A scene from Organic Theater's "The Naked King" by Yevengi SchwartzAnother symptom of a rotating repertory is that one show can come off noticeably more polished and rehearsed than the other. Playing in tandem with the delightful adaptation of Thornton Wilder’s Theophilus North, this cocktail of three Hans Christian Andersen tales in The Naked King is clearly a few steps behind. However, there are certainly moments of pure fun and humor in Russian playwright Yevgeni Schwartz’ 1930’s adaptation that Organic hits. It may just be that a few of the jokes have gotten lost, or lost their edge, in the adaptation from Russian to English. The stories chosen by Schwartz to intertwine are, “The Swineherd,” “The Princess and the Pea” and “The Emperor’s New Clothes.”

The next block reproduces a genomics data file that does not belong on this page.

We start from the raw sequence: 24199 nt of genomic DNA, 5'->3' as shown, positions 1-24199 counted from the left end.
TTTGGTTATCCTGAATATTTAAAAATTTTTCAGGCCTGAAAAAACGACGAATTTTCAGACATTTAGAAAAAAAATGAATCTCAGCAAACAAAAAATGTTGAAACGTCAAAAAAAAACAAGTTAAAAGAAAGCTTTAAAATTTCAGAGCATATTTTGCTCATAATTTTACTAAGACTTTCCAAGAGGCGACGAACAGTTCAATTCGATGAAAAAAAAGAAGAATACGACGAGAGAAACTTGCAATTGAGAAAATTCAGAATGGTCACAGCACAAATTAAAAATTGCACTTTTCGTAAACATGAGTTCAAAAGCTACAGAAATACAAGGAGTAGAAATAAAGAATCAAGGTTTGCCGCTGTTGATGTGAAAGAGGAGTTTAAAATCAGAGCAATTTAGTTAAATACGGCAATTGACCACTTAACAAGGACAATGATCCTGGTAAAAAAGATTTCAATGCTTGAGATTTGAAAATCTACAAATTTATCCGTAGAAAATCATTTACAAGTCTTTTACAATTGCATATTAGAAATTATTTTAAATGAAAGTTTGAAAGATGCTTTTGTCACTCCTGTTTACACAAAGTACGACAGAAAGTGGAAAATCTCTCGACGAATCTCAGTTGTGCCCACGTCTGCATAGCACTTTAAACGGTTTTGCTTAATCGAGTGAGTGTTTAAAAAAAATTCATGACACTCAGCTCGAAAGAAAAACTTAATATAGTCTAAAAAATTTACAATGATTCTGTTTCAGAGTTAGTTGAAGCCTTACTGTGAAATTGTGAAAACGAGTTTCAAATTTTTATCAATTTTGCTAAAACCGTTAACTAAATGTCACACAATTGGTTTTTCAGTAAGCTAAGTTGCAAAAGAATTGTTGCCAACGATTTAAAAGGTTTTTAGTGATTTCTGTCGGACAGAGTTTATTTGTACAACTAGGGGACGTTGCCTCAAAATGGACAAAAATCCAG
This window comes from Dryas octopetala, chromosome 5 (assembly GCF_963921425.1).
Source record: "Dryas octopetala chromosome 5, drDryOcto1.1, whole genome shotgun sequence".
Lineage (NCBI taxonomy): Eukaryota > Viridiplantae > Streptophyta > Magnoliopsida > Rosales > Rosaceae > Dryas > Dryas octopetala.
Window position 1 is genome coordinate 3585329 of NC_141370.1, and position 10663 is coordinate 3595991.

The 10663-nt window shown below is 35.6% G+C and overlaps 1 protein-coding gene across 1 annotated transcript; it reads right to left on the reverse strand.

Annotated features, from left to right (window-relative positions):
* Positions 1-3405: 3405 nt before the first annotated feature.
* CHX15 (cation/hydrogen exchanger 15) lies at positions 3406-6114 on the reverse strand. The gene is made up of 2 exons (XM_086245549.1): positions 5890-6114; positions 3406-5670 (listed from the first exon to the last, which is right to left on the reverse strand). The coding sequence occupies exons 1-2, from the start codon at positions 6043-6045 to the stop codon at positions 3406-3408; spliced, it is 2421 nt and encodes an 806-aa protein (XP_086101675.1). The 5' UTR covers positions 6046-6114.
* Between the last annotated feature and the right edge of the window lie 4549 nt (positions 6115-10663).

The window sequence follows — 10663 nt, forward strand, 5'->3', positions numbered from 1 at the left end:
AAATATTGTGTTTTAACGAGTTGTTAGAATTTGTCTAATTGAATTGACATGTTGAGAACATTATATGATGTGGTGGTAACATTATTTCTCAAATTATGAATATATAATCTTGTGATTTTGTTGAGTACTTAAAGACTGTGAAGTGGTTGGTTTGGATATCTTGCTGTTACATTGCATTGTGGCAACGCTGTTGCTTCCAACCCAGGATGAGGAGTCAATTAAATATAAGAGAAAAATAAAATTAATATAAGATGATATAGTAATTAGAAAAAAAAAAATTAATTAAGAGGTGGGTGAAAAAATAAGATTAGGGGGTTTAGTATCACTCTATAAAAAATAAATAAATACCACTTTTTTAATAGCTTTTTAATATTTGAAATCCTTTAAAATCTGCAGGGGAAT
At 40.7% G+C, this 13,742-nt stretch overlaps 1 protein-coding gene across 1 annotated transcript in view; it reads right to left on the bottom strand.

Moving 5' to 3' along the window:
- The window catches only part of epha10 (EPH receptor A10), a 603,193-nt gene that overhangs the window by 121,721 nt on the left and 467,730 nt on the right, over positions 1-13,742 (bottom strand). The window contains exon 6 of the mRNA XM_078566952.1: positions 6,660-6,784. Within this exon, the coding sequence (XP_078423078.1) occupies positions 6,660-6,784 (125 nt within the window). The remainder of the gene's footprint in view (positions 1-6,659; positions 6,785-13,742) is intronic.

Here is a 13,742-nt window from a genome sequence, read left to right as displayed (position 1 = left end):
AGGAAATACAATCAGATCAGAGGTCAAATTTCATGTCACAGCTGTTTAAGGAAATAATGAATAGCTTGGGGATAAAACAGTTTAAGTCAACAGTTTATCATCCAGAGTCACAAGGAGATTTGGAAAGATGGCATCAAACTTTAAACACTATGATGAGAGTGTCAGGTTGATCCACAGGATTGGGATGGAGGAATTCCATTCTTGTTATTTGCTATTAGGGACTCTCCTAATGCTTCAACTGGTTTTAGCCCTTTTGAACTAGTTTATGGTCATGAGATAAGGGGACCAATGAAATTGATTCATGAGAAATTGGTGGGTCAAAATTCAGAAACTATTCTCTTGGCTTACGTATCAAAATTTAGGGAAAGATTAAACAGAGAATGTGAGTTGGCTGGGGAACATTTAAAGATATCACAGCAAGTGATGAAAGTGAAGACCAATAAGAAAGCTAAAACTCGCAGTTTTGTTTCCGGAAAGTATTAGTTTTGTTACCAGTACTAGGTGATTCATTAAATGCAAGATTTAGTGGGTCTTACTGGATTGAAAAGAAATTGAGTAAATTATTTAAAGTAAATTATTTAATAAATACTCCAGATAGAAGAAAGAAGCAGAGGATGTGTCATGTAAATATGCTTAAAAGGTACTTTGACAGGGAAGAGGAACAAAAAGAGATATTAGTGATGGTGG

The play opens with our swineherd, Henrik (Jonathan Franklin) and his faithful sidekick Christian (Michael Kim Lewis). Henrik lures a clueless princess he has fallen in love with, Henrietta (a very talented Kristina Cottone, doing a lot with the stereotypical ingénue role), to his farm with the promise of a magic kettle. She naturally falls in love with the amorous young lad, even though they are from different classes. It’s the same old story, as her father, the king (Richard L. Gross) forbids their love and the kids run off. As the other plots of the fairy tales are encountered, they do more to muddle the plot than enhance it. However, there are funny bits throughout; especially Henrietta’s scripted insults Henrik gives her to dissuade another king from falling in love with her, in somewhat of a reverse-Cyrano situation.